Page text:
Worker Honey Bees Collecting Bee Pollen and Storing it in Honeycombs

Honeybee Gallery Photos

  1. Bee Pollinating Avocado Blossom

  2. Honey Bee Sitting on a Naked Lady

  3. Instrumentally Inseminating a Queen

  4. Strange Drone Bee Mutations

  5. Beeing Intimate with a Flower

  6. A Cordovan Queen with Her Eggs

  7. Carniolan Bee on a Poppy

  8. Bee Making Orange Honey

  9. Honeybee Enjoying a Water Lily

  10. Honey Bee Taking a Sip of Water

  11. Italian Queen Bee Being Fed

  12. Queen Bee Hatching from a Queen Cell

  13. Apple Blossom Pollinated by Honeybee

  14. Africanized Honeybee Queen

  15. Queen Bee being Marked and Clipped

  16. Varroa Sensitive Hygiene VSH Queen

  17. Honey Bee Queen Cells

  18. Bee Pollen and Bee Bread

  19. Multiple Bees Working a Camellia

  20. Queen Bee Introduction

  21. Grafting Queen Cells

  22. Honey Bees and Gourd Art

  23. Ancient Egyptian Bee Hieroglyphics

 

 

honey bee and california poppyhoney bee pollen forager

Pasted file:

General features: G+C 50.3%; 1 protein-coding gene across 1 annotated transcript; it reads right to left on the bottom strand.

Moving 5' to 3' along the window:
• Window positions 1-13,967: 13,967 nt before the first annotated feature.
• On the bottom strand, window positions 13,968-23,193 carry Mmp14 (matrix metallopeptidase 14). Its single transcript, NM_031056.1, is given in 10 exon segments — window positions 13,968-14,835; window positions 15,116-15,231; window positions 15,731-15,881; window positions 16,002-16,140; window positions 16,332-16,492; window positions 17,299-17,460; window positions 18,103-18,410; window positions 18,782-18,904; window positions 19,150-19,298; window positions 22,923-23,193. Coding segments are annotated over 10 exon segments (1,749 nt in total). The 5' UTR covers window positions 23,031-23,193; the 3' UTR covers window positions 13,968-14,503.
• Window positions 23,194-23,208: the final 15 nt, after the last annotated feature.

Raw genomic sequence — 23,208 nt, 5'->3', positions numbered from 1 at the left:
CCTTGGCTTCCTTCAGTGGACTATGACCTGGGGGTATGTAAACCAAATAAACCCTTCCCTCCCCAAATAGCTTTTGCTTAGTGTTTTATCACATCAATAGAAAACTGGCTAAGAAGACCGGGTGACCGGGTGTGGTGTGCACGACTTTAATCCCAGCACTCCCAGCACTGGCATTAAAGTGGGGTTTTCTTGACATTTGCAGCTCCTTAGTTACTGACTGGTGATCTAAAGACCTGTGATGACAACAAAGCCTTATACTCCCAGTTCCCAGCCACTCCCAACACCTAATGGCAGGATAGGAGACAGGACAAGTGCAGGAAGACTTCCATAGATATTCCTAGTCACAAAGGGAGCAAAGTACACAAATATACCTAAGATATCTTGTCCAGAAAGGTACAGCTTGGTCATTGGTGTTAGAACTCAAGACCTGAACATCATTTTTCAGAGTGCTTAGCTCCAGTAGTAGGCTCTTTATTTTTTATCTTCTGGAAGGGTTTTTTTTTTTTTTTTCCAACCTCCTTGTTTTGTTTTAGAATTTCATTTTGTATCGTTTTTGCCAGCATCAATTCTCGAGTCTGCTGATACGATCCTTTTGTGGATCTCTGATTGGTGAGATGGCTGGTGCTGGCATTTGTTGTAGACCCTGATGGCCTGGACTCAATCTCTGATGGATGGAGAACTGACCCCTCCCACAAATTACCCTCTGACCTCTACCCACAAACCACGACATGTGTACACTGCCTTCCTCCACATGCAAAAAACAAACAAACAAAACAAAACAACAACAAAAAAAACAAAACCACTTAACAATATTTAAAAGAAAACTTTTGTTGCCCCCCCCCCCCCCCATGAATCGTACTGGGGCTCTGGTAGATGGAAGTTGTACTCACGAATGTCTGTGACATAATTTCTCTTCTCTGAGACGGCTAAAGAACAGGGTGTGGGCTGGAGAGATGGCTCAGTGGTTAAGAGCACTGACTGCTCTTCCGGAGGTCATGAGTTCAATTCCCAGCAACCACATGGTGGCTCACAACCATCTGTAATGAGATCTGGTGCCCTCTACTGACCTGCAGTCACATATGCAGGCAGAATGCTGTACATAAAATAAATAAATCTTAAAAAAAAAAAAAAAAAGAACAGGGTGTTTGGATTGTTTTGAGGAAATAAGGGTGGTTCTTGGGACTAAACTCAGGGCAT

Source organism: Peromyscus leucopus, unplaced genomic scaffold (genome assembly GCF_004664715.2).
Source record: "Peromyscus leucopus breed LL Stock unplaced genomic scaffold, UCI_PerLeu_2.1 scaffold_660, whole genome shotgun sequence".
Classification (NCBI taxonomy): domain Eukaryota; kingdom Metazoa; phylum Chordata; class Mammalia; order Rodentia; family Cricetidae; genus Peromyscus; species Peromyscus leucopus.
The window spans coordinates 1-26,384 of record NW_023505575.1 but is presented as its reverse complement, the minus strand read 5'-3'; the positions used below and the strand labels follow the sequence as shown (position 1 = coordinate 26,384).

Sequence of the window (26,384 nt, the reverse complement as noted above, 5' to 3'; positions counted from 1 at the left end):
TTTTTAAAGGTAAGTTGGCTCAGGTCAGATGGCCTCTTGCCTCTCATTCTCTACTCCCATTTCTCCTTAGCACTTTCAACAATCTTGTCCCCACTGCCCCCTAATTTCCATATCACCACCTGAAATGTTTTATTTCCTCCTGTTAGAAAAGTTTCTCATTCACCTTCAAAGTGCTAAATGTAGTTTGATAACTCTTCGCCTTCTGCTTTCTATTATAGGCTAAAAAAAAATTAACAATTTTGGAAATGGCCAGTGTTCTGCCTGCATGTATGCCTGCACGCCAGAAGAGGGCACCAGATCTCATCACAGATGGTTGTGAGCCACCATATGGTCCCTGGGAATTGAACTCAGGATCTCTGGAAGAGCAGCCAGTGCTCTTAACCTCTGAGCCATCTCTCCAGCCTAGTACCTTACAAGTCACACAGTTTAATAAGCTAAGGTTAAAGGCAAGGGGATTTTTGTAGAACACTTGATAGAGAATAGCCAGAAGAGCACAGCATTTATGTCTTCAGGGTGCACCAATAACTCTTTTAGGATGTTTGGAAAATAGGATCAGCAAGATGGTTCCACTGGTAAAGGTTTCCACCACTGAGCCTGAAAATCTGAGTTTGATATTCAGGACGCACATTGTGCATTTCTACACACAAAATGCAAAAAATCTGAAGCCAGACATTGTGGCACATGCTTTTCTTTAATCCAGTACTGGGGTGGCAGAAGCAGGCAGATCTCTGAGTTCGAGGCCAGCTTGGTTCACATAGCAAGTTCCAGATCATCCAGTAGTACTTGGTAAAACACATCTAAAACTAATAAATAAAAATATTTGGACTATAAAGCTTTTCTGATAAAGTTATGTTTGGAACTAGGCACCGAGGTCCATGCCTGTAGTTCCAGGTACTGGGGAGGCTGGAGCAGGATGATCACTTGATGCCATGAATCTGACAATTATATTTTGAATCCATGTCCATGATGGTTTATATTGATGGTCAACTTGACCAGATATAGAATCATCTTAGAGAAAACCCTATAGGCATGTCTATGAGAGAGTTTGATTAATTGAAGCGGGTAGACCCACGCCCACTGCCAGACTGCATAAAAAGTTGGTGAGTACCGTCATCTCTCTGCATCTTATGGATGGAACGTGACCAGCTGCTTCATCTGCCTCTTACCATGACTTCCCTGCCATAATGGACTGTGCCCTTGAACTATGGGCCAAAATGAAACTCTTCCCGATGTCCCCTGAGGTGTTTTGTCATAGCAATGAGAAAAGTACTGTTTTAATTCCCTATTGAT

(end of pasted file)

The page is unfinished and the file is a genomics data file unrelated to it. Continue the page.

honey bee pollen comb

Pollen from flowers is the food which honeybees bring back to the beehive to feed the baby bee larva. Pollen is high in protein and rich in nutrients. The worker bees collect the pollen grains from the male parts of the flowers, known as anthers. They use a special structure on their legs to comb the tiny pollen grains off of their hairy bodies and pack it onto another structure on their rear legs called pollen baskets.
When the pollen foragers return to the bee colony they scrape the pollen off their legs and place it into an empty cell of the honeycomb. Another house bee will come by soon and pack it tightly down for storage. During storage, beneficial microbes added by the bees, known as probiotics, will partially digest the pollen making the nutrients more available to the bees. At this point it is known as bee bread and is ready for use as food. Nurse bees who are only 5-15 days old, will eat this pollen which will then be converted into royal jelly by a special gland in their head, this will be fed to the young larva for three days. If the royal jelly is fed beyond three days, the larva will begin development as a queen bees. Thus the difference between a worker who may live only 6 weeks and a queen, who can live several years, is controlled by the diet she is fed as a larva.

 

Beginning beekeepers click here for advice on getting started in beekeeping.

What's happening in the Bee World

Honeybees in the News

Glenn Apiaries Blog

Beekeeping Supplies

Beekeeping Classes

Beekeeper Associations

Glenn Apiaries©2011 Glenn Apiaries

 

Glenn Apiaries | Catalog | Queen Rearing | Honeybee genetics | Bee breeding | Links| Order | Contact us